Mr Andy Taylor1, Dr Gary Brassington1
1Bureau of Meteorology, Docklands, Australia
Coastal sea level anomalies are too often associated with solely local weather effects. However nuisance flooding is often connected to remote forcing. We describe an approach to reduce numerical forecast data to “coastal waveguide” coordinates as one way to help raise the profile of non-local sea level drivers. The method is informed by the literature on coastally trapped waves (CTW).
All discussion is limited to the Australian mainland but the approach is generally relevant to regions where CTWs influence sea level. The approach does not produce new forecasts, but aims to focus forecaster attention on aspects of sea level forecasts prominent on the long Australian coast. The approach also explicitly addresses spatial issues associated with measuring coastal paths. Coastal paths are scale-dependent and forecast models discretise the coastal boundary differently. A well defined coastal path provides a frame of reference for the objective interpretation of CTW properties. The relevance of coastally trapped signals and remote forcing is documented in the oceanographic literature, but is effectively unknown to the general public and rarely mentioned in press reports of sea level events such as nuisance flooding.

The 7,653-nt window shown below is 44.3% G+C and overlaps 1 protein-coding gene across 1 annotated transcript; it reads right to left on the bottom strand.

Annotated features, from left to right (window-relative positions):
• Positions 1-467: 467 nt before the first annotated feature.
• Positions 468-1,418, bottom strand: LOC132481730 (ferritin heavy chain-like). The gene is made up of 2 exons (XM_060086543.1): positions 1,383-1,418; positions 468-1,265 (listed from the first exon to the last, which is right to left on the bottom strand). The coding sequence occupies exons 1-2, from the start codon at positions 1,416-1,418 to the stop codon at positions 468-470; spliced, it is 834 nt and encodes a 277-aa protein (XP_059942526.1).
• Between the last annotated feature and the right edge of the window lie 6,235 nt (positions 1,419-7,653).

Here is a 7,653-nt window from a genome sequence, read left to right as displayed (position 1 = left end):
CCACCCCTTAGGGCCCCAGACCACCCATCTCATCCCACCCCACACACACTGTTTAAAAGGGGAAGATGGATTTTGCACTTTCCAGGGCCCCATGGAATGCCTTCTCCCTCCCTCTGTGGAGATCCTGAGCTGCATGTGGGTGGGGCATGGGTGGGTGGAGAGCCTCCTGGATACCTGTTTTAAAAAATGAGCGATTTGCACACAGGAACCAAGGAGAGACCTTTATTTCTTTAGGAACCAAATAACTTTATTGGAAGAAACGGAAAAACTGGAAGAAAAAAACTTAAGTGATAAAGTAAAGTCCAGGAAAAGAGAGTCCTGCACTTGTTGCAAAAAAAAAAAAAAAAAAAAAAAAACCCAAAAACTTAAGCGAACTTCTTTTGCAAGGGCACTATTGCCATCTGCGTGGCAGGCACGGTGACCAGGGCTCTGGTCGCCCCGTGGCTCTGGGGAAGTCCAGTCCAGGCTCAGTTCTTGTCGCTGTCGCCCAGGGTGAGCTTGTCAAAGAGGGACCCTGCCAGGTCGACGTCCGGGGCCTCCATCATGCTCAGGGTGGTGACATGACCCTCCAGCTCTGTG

Routine presentation of forecast guidance in waveguide coordinates could contribute to the transfer of oceanographic research understanding into forecast narratives. In addition, the approach can facilitate quantitative forecast evaluations that target CTW properties. Two ocean forecast systems are contrasted in this framework for the Australian mainland. One year of daily forecasts are compared, with indications that model baroclinicity is of practical relevance.
Research and operational aspects of ocean forecasting at the Bureau of Meteorology.